25 or 50 bps? Wrong question and wrong answer

What matters is the Fed signals no rate hikes for a long period of time

The Fed prognosticators are having a field day ahead of the upcoming FOMC meeting at the end of July.

If you boil down all the rhetoric to the basics, most analyses want to know, at least now, whether the Fed will cut rates by 25 or 50 basis points (bps) in July.

There is not much debate about that anymore. Federal Reserve Chairman Jerome Powell had an opportunity to walk the market expectation back and he didn’t, almost ensuring a rate cut.

The proponents of a 25 bps move, including me, argue that the Fed needs to cut rates because inflation is absent, but the underlying economy is strengthening, so a 25-bps cut should be enough for an initial gambit. No need for 50 bps today, additional easing may come later.

The 50-bps camp, on the other hand, argues that a 25-bps cut does not do much for the economy and a 50-bps move ensures the US economy does not fall into a recession. New York Fed President John Williams fueled a frenzy of market speculation when he said policymakers needed to act quickly to lower rates. That of course was later clarified by a New York Fed spokesperson who claimed he didn’t imply a 50-bps cut.

While the debate is a lot of fun for onlookers, all this back and forth, unfortunately, brings back memories of the Kremlinologists who watched the Kremlin balcony on the May Day parade of the old Soviet Union to see which officials were really in power in the Politburo.

The 25 or 50 bps debate is a similar pointless exercise.

Unless you are a front-end rates trader, the magnitude of the cut does not really matter.

What matters far more is that the initial Fed cut signals that the Fed WOULD NOT BE RAISING RATES for a long period of time.

The debate about the 25 or 50bps debate misses the larger point; the actual impact of rate cuts on the economy is relatively modest.

For a large and diversified economy like the US, a 25 or 50 bps move is unlikely to change the direction of the economy in and of itself.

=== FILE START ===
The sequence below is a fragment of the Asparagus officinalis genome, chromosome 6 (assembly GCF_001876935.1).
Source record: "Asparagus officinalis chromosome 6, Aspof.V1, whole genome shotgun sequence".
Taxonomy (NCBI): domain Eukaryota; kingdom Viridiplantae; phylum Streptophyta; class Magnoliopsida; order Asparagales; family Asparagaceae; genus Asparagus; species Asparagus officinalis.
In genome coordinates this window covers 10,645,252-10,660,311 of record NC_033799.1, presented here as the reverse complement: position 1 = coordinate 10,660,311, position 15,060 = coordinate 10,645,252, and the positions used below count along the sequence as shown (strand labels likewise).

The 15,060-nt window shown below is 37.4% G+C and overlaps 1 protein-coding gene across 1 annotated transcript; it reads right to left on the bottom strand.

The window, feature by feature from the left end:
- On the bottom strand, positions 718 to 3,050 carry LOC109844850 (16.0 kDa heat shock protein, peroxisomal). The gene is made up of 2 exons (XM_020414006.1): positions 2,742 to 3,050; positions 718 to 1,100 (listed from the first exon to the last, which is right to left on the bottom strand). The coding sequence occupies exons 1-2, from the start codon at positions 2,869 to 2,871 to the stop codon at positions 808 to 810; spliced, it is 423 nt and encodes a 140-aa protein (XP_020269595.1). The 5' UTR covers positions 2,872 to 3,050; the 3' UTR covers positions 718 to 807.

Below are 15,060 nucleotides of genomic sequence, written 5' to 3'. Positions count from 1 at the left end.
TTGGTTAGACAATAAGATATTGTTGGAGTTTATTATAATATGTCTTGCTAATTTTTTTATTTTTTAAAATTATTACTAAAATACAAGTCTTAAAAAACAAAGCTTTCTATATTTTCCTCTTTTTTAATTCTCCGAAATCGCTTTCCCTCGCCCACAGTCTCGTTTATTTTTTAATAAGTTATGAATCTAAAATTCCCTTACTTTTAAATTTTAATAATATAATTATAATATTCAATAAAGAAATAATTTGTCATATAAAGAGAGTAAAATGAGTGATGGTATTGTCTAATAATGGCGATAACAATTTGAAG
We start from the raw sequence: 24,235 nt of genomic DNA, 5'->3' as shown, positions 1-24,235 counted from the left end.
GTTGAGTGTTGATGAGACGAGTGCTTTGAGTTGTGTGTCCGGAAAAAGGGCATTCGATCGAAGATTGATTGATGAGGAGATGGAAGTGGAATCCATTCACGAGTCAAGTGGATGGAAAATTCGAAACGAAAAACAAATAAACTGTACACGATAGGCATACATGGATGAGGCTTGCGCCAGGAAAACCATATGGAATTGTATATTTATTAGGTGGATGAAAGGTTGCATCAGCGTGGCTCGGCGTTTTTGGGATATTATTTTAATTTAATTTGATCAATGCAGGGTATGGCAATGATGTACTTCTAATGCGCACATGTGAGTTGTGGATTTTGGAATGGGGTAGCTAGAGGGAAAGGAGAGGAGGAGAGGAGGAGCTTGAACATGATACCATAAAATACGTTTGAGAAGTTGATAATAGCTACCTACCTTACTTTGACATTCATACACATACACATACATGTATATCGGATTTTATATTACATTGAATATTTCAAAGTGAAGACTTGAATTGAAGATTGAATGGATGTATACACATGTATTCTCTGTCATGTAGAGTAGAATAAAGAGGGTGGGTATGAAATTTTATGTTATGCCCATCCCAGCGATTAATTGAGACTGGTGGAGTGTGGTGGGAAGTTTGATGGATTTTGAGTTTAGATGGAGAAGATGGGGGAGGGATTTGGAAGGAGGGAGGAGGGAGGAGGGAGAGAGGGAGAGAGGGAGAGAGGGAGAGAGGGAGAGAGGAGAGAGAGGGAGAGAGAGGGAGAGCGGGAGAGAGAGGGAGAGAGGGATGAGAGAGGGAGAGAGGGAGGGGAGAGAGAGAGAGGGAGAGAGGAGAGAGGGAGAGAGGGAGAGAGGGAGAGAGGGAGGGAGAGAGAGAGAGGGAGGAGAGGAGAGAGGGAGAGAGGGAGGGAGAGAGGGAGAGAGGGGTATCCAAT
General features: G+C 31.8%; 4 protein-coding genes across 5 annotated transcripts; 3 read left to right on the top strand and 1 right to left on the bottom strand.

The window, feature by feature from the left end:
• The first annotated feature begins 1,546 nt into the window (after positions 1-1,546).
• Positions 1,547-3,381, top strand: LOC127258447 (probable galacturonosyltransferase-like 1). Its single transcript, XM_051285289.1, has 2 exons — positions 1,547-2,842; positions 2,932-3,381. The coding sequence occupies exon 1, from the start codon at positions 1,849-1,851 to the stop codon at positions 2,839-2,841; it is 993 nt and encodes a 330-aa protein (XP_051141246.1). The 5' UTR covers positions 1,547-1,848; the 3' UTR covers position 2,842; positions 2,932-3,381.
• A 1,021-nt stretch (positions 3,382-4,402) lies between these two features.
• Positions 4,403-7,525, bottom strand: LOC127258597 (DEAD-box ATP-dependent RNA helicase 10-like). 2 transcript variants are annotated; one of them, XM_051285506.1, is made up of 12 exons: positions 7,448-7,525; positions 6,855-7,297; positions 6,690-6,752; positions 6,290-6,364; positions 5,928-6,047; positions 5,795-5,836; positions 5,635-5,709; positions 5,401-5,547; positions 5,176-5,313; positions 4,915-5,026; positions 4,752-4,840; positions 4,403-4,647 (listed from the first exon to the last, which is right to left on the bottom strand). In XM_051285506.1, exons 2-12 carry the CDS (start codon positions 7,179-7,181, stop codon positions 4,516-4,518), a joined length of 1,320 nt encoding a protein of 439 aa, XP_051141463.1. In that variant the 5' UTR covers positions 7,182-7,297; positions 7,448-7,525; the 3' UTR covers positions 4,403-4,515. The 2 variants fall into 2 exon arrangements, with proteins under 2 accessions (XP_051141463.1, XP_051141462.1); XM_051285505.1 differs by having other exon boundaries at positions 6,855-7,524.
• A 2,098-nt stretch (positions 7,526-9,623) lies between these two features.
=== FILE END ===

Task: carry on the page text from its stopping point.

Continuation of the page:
If the economy is close to a recession, which I believe it isn’t, even a 50-bps cut would not save it this late in the tightening regime.

Similarly, if the economy was slowing, a 25-bps cut alone is unlikely to revive the economy.

In reality, if the US economy was in real trouble, and there was no external stimulus like there was from China in 2015 and 2016, the only policy action that could save the economy and the markets is large-scale asset purchases (LSAP) by the Fed. Just look at the European Central Bank (ECB) for proof – the market expects the ECB will restart LSAP programs to save an economy that was on the verge of a recession.

In the current environment, where the underlying economic momentum in the US economy is quite palpable – 3.7% unemployment, good income growth, rock-solid consumption, decent but not great investment growth and no budgetary fiscal consolidation as far as the eyes can see – what is needed and what the Fed will provide is a signal that they are done tightening and will begin slowly and methodically unwinding the unwarranted rate hikes of 2017-18.

That message is already coming through, and the size of the Fed cut – whether it is 25 or 50 bps – will not change that meaningfully. So whether it is general secretary Brezhnev in control or Politburo member Andropov rising to power, it does not matter that much.

In the end, the Fed’s pivot to easier policy is all that was or is needed. The US economy and global markets are in a better place as a result.

Important Information

The opinions expressed are those of the author, are based on current market conditions and are subject to change without notice. These opinions may differ from those of other Invesco investment professionals.

Invesco Distributors, Inc. is the US distributor for Invesco Ltd.’s retail products and collective trust funds, and is an indirect, wholly owned subsidiary of Invesco Ltd.

Krishna Memani serves as the Vice Chairman of Investments for Invesco. In 2009, Mr. Memani joined OppenheimerFunds, which became part of Invesco in 2019. Before he joined OppenheimerFunds, he was a managing director at Deutsche Bank, heading US and European credit analysis. Earlier, he headed global credit research at Credit Suisse; was in charge of high grade and high yield portfolios at Putnam Investments; and was a credit analyst at Morgan Stanley.

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